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Health Board Boundaries

Volume 268: debated on Wednesday 20 December 1995

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To ask the Secretary of State for Scotland if he will make a statement about health board boundaries in Scotland. [5197]

We continue to consider the impact of local government reform on Scottish health board boundaries.

When I recently met people from Argyll and Clyde who were trying to persuade Clydebank to join Argyll and Clyde health board, they told me that the Secretary of State had said that there would be no changes to health board boundaries unless they were uncontroversial. If Clydebank joined Argyll and Clyde and lost its links with Gartnavel, the Western, Queen Mother's and Yorkhill hospitals, and had to manage with the appalling transport links with the Vale of Leven, that would be very controversial. Will the Minister assure me that plans to move Clydebank into Argyll and Clyde do not exist and will not exist?

We certainly have no plans to change Scottish health board boundaries in the immediate future.

While I welcome the ever-increasing amount of money that the Government are prepared to spend on health services in Scotland, may I congratulate my hon. Friend on the fact that he has almost managed to achieve parity in funding in the Ayrshire and Arran health board area? The redistribution of health service money around Scotland certainly benefits my constituents, and each and every one of them should say thank you to the Scottish Office.

I am grateful to my hon. Friend. We have provided substantial expenditure of £4.2 billion this year. That is an additional £121.3 million, which provides real terms growth of 0.2 per cent. There is much higher spending per head in Scotland on health than there is south of the border. In Scotland £820 a head will be spent, which is 23 per cent. higher than in England. So very high priority is being given to that area.

Will the Minister review the boundaries in Edinburgh and use that as a pretext for getting rid of his Conservative-appointed health board, which has presided over the shambles in the Royal Edinburgh hospital in my constituency, as evidenced in a secret report which shows that cleaning levels are "abysmal" and that staff shortages are chronic?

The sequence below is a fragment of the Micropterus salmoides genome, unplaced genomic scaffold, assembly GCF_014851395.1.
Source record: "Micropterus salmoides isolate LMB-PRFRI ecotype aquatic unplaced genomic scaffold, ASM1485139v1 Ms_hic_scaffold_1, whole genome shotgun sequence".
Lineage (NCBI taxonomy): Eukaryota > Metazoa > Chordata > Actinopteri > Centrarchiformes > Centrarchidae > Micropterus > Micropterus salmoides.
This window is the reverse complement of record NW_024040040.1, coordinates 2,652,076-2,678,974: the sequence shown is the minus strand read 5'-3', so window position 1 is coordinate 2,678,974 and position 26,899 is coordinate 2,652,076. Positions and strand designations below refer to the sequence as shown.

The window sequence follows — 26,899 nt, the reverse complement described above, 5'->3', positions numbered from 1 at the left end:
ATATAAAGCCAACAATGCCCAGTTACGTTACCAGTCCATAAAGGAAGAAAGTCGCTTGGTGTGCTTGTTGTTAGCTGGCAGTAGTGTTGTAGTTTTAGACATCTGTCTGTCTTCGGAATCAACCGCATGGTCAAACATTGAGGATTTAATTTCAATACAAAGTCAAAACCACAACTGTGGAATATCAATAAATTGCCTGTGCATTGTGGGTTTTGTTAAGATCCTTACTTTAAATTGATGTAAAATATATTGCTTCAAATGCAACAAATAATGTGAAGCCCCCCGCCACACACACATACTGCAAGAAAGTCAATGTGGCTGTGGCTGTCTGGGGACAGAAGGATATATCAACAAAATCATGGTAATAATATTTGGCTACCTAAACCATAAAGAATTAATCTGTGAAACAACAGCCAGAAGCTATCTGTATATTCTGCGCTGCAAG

The answer is no. We are, however, considering a bid from the Royal Edinburgh hospital and I shall let the hon. Gentleman know the outcome in due course.

Does my hon. Friend agree that the quality of health services provided by the health authorities is even more important than the delineation of boundaries? Does he agree that, despite all the knocking copy from Opposition Members, the quality of the health service in Scotland is very much better than it was in 1979?

My hon. Friend is absolutely right. At all times we will give top priority to the interests of patients.

When the Minister is looking at the boundaries of health boards, will he consider in particular Grampian—especially Grampian healthcare trust, whose plans for a new hospital in Stonehaven break new boundaries in the Government's push towards privatising the health service? Will he perhaps look up the pamphlet co-authored by the Secretary of State for Scotland in 1985, in which the Secretary of State wrote:

"The rise of private medicine is an excellent thing and should be encouraged even more"?
The Secretary of State has never repudiated that, and indeed claims authorship of the pamphlet in "Who's Who". Is it not a fact that the Stonehaven project is but a Trojan horse for the mission of the whole Government—not just the Thatcherite rump over there—to go ahead with the ultimate privatisation of the national health service?

The hon. Gentleman is engaging in scaremongering. The proposals for Stonehaven will result very much more quickly in the provision of a purpose-built, modern hospital than would otherwise have been possible any other way. Services will of course remain free at the point of delivery.